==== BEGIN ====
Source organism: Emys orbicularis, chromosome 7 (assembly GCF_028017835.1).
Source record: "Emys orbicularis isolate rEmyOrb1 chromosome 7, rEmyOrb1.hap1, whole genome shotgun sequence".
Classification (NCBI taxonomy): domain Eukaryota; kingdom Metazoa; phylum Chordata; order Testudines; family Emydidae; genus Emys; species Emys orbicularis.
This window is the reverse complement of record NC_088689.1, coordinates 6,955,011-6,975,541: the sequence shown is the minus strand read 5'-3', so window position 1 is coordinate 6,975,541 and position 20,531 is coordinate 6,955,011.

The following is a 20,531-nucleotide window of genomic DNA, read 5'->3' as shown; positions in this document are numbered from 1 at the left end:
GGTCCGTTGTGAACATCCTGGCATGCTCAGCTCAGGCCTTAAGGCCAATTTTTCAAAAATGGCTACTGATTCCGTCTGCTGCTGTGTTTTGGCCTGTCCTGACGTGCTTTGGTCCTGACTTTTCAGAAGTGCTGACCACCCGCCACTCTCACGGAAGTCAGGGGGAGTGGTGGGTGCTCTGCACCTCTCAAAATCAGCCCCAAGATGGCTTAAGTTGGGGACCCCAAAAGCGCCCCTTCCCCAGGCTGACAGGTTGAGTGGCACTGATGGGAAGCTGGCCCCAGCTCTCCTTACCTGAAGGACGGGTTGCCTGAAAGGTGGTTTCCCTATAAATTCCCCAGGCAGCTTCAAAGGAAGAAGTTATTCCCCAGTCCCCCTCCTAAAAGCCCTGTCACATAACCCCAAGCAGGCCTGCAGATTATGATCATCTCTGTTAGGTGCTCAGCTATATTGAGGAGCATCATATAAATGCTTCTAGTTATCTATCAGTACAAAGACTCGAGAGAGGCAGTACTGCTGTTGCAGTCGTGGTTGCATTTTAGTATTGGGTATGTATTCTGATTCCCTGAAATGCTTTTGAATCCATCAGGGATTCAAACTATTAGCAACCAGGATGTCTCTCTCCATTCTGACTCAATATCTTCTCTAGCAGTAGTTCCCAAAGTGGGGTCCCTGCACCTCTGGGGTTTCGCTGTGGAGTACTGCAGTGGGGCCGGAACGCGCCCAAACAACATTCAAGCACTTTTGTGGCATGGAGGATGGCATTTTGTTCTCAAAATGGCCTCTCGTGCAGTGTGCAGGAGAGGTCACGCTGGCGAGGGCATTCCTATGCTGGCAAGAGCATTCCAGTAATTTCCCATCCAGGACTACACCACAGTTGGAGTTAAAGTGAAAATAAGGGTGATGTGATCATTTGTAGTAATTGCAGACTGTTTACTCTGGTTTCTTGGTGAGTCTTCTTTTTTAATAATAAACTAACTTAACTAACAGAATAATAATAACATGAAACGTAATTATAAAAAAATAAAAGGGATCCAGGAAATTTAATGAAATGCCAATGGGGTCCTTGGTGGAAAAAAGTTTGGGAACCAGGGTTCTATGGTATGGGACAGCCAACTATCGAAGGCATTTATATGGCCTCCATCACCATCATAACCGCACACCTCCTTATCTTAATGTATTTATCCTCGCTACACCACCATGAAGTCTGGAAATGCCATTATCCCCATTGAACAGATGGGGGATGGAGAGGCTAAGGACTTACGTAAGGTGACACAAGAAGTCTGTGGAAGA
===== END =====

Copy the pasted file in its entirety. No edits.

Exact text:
Source organism: Emys orbicularis, chromosome 7 (assembly GCF_028017835.1).
Source record: "Emys orbicularis isolate rEmyOrb1 chromosome 7, rEmyOrb1.hap1, whole genome shotgun sequence".
Classification (NCBI taxonomy): domain Eukaryota; kingdom Metazoa; phylum Chordata; order Testudines; family Emydidae; genus Emys; species Emys orbicularis.
This window is the reverse complement of record NC_088689.1, coordinates 6,955,011-6,975,541: the sequence shown is the minus strand read 5'-3', so window position 1 is coordinate 6,975,541 and position 20,531 is coordinate 6,955,011.

The following is a 20,531-nucleotide window of genomic DNA, read 5'->3' as shown; positions in this document are numbered from 1 at the left end:
GGTCCGTTGTGAACATCCTGGCATGCTCAGCTCAGGCCTTAAGGCCAATTTTTCAAAAATGGCTACTGATTCCGTCTGCTGCTGTGTTTTGGCCTGTCCTGACGTGCTTTGGTCCTGACTTTTCAGAAGTGCTGACCACCCGCCACTCTCACGGAAGTCAGGGGGAGTGGTGGGTGCTCTGCACCTCTCAAAATCAGCCCCAAGATGGCTTAAGTTGGGGACCCCAAAAGCGCCCCTTCCCCAGGCTGACAGGTTGAGTGGCACTGATGGGAAGCTGGCCCCAGCTCTCCTTACCTGAAGGACGGGTTGCCTGAAAGGTGGTTTCCCTATAAATTCCCCAGGCAGCTTCAAAGGAAGAAGTTATTCCCCAGTCCCCCTCCTAAAAGCCCTGTCACATAACCCCAAGCAGGCCTGCAGATTATGATCATCTCTGTTAGGTGCTCAGCTATATTGAGGAGCATCATATAAATGCTTCTAGTTATCTATCAGTACAAAGACTCGAGAGAGGCAGTACTGCTGTTGCAGTCGTGGTTGCATTTTAGTATTGGGTATGTATTCTGATTCCCTGAAATGCTTTTGAATCCATCAGGGATTCAAACTATTAGCAACCAGGATGTCTCTCTCCATTCTGACTCAATATCTTCTCTAGCAGTAGTTCCCAAAGTGGGGTCCCTGCACCTCTGGGGTTTCGCTGTGGAGTACTGCAGTGGGGCCGGAACGCGCCCAAACAACATTCAAGCACTTTTGTGGCATGGAGGATGGCATTTTGTTCTCAAAATGGCCTCTCGTGCAGTGTGCAGGAGAGGTCACGCTGGCGAGGGCATTCCTATGCTGGCAAGAGCATTCCAGTAATTTCCCATCCAGGACTACACCACAGTTGGAGTTAAAGTGAAAATAAGGGTGATGTGATCATTTGTAGTAATTGCAGACTGTTTACTCTGGTTTCTTGGTGAGTCTTCTTTTTTAATAATAAACTAACTTAACTAACAGAATAATAATAACATGAAACGTAATTATAAAAAAATAAAAGGGATCCAGGAAATTTAATGAAATGCCAATGGGGTCCTTGGTGGAAAAAAGTTTGGGAACCAGGGTTCTATGGTATGGGACAGCCAACTATCGAAGGCATTTATATGGCCTCCATCACCATCATAACCGCACACCTCCTTATCTTAATGTATTTATCCTCGCTACACCACCATGAAGTCTGGAAATGCCATTATCCCCATTGAACAGATGGGGGATGGAGAGGCTAAGGACTTACGTAAGGTGACACAAGAAGTCTGTGGAAGA